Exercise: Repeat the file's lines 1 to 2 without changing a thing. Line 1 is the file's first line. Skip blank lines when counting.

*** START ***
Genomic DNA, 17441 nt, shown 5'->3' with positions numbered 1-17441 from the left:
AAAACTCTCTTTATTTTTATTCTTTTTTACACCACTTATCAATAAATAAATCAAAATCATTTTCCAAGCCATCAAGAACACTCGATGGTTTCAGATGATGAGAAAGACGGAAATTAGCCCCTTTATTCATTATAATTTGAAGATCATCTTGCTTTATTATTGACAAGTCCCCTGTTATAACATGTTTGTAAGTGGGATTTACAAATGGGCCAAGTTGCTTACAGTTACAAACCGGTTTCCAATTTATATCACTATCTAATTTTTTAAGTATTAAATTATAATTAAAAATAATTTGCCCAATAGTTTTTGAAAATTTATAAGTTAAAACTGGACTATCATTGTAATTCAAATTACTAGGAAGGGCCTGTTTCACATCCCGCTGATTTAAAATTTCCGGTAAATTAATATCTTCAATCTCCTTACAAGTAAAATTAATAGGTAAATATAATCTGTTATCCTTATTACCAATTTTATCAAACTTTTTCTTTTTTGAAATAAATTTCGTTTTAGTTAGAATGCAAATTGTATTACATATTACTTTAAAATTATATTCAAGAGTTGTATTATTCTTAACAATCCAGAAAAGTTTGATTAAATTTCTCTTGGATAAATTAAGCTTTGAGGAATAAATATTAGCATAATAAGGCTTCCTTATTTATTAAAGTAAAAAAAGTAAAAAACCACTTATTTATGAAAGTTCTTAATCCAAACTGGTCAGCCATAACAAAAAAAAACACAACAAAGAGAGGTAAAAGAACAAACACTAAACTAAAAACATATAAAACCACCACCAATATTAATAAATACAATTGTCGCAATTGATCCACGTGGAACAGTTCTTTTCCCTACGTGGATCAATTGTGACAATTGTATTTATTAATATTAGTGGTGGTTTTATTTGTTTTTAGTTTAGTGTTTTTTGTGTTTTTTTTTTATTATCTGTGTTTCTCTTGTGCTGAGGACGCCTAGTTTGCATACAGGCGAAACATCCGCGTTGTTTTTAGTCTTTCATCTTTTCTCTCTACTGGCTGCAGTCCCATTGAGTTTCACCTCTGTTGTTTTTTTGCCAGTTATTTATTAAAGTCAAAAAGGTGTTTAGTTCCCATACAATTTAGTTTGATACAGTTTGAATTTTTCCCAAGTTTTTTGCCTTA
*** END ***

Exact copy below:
Genomic DNA, 17441 nt, shown 5'->3' with positions numbered 1-17441 from the left:
AAAACTCTCTTTATTTTTATTCTTTTTTACACCACTTATCAATAAATAAATCAAAATCATTTTCCAAGCCATCAAGAACACTCGATGGTTTCAGATGATGAGAAAGACGGAAATTAGCCCCTTTATTCATTATAATTTGAAGATCATCTTGCTTTATTATTGACAAGTCCCCTGTTATAACATGTTTGTAAGTGGGATTTACAAATGGGCCAAGTTGCTTACAGTTACAAACCGGTTTCCAATTTATATCACTATCTAATTTTTTAAGTATTAAATTATAATTAAAAATAATTTGCCCAATAGTTTTTGAAAATTTATAAGTTAAAACTGGACTATCATTGTAATTCAAATTACTAGGAAGGGCCTGTTTCACATCCCGCTGATTTAAAATTTCCGGTAAATTAATATCTTCAATCTCCTTACAAGTAAAATTAATAGGTAAATATAATCTGTTATCCTTATTACCAATTTTATCAAACTTTTTCTTTTTTGAAATAAATTTCGTTTTAGTTAGAATGCAAATTGTATTACATATTACTTTAAAATTATATTCAAGAGTTGTATTATTCTTAACAATCCAGAAAAGTTTGATTAAATTTCTCTTGGATAAATTAAGCTTTGAGGAATAAATATTAGCATAATAAGGCTTCCTTATTTATTAAAGTAAAAAAAGTAAAAAACCACTTATTTATGAAAGTTCTTAATCCAAACTGGTCAGCCATAACAAAAAAAAACACAACAAAGAGAGGTAAAAGAACAAACACTAAACTAAAAACATATAAAACCACCACCAATATTAATAAATACAATTGTCGCAATTGATCCACGTGGAACAGTTCTTTTCCCTACGTGGATCAATTGTGACAATTGTATTTATTAATATTAGTGGTGGTTTTATTTGTTTTTAGTTTAGTGTTTTTTGTGTTTTTTTTTTATTATCTGTGTTTCTCTTGTGCTGAGGACGCCTAGTTTGCATACAGGCGAAACATCCGCGTTGTTTTTAGTCTTTCATCTTTTCTCTCTACTGGCTGCAGTCCCATTGAGTTTCACCTCTGTTGTTTTTTTGCCAGTTATTTATTAAAGTCAAAAAGGTGTTTAGTTCCCATACAATTTAGTTTGATACAGTTTGAATTTTTCCCAAGTTTTTTGCCTTA